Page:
Sun, Jan 30, 2005 - Page 8 News List

Editorial: Soong playing a complicated game

Yesterday, People's First Party (PFP) Chairman James Soong (宋楚瑜) finally came back from his US trip. Soong's return was eagerly anticipated, preceded by repeated speculation about the exact date of his return and alleged secret meetings between him and envoys sent by President Chen Shui-bian (陳水扁). Furthermore, Soong was greeted by an extraordinary reception at the airport yesterday: Legislative Yuan Speaker Wang Jin-pyng (王金平) and Taipei Mayor Ma Ying-jeou (馬英九) were both there. Based on what had transpired, it's easy to think that Soong was some kind of hero returning from a successful conquest overseas. But that couldn't be further away from the truth.

In fact, Soong had just suffered a devastating defeat right before his departure to the US. In the legislative election his party lost the most seats of any. A few months earlier, the team of Chinese Nationalist Party Chairman Lien Chan (連戰) and Soong as candidates for president and vice-president was also defeated. Soong had considered returning to the KMT by merging his party with theirs. However, with Wang and Ma far ahead of him in line for succession to the KMT leadership, his return would be highly risky. Given his situation, some were even describing Soong as at the end of the road of his political career.

Soong has the political chaos in the Legislative Yuan to thank for his miraculous ascent back into political favor. Still unable to win enough seats to enjoy a legislative majority, the ruling Democratic Progressive Party (DPP) is worried sick that the nightmare scenario of the past four years -- in which a pan-blue legislative majority made up of KMT and PFP lawmakers cooperated to block much important work -- will continue.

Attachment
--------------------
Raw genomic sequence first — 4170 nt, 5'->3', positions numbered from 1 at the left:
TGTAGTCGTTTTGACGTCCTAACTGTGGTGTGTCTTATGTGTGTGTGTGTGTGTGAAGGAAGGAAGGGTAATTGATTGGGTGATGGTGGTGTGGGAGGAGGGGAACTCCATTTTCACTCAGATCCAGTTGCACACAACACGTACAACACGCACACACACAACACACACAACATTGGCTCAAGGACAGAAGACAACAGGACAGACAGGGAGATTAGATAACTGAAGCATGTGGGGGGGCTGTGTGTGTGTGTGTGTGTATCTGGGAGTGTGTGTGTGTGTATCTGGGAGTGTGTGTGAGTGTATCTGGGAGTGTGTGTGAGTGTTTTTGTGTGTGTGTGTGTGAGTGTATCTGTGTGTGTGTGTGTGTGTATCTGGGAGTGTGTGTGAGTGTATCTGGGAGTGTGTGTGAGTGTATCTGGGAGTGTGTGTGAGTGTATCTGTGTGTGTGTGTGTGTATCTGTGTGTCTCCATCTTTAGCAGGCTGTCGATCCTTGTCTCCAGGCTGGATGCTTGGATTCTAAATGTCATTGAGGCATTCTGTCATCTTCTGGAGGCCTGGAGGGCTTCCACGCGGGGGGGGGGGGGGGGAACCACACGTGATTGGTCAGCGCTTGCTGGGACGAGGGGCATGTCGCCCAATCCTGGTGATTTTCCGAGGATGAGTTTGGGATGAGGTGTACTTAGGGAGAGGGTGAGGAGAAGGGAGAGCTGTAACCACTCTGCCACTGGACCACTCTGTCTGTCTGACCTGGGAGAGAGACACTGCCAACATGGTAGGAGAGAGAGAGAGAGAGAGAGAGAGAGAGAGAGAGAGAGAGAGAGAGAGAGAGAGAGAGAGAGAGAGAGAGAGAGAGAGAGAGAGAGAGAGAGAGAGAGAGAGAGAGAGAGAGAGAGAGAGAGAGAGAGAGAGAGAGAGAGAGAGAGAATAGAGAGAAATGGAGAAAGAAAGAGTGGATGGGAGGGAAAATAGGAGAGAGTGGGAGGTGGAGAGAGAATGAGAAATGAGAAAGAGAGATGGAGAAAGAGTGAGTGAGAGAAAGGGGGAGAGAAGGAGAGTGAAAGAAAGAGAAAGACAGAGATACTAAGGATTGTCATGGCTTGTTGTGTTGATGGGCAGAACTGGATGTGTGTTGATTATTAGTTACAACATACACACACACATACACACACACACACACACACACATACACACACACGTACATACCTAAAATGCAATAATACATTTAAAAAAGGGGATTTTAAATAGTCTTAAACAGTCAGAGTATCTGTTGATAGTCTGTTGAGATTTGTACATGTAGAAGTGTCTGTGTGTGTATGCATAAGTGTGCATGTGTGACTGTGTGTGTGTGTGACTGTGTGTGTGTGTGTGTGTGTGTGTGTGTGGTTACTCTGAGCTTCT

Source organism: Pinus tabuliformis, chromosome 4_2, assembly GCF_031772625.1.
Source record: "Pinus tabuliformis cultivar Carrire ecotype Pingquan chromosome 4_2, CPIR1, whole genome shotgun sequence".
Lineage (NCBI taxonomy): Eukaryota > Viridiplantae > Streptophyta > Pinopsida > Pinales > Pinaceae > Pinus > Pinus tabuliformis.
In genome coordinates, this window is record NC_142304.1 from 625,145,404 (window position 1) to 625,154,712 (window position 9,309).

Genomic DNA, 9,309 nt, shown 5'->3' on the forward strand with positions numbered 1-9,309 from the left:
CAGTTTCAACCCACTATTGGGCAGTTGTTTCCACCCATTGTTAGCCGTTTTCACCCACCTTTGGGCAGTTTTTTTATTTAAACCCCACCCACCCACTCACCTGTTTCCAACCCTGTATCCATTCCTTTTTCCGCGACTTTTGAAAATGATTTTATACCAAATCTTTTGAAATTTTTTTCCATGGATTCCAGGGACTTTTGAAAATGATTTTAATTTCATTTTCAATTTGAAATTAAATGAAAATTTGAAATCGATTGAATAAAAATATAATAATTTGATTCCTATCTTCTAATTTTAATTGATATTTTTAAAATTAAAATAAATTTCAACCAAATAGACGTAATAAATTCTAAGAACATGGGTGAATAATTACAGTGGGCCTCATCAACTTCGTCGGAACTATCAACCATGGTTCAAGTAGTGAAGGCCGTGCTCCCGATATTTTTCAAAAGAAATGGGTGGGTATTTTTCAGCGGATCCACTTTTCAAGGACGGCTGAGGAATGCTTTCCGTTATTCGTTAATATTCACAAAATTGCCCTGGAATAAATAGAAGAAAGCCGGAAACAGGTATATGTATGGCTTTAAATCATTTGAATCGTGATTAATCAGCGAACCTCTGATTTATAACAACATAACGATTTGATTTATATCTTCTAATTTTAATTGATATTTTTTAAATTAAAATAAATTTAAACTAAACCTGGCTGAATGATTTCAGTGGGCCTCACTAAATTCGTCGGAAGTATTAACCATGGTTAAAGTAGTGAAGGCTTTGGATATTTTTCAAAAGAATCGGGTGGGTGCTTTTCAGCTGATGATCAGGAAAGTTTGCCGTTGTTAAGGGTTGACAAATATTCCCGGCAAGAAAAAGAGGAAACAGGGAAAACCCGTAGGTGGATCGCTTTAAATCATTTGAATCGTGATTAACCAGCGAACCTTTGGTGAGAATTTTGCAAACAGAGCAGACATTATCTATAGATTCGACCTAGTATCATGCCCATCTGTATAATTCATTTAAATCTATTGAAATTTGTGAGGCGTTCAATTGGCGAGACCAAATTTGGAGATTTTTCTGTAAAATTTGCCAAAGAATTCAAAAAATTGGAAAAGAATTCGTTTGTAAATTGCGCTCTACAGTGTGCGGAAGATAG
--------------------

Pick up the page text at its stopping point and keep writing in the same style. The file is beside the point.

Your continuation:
The DPP will do just about anything to win the PFP's cooperation. Take for example the upcoming election for the Legislative Yuan speaker and vice speaker. The DPP has indicated that it is keeping all options open -- including supporting PFP candidates for both the speaker and vice speaker offices -- in the hope of wooing over the PFP. In fact, it's generally believed that President Chen deliberately postponed the announcement of the appointment of the next premier, just in case Soong would be interested in the post.

On the other hand, as much as Soong loathes Chen, he has also been waiting for the chance to teach the KMT some lessons. In retrospect, the frictions between the PFP and KMT were probably inevitable. Soong can never forget how close he was to the presidency in 2000, when he trailed Chen by a thin margin of votes. He must have felt belittled in agreeing to serve as Lien's sidekick in last year's presidential election, which made it easy for him to feel taken for granted and taken advantage of in cooperating with the KMT.

At first Lien and the KMT probably thought talk of cooperation between DPP and PFP was a big joke. After all, the two parties couldn't be further apart in terms of political ideologies. However, the two arch-enemies experimented with cooperation in the review of the bill seeking to regulate ill-gotten assets. That finally got the KMT's attention.

Realizing that he is now the crucial political weight that will determine which side of the seesaw comes up and which side down, Soong wouldn't say -- even as late as yesterday -- whether he will support Wang for the speaker's office. The problem is this: here in Taiwan, it's sometimes hard not to feel saddened about how power is obtained.

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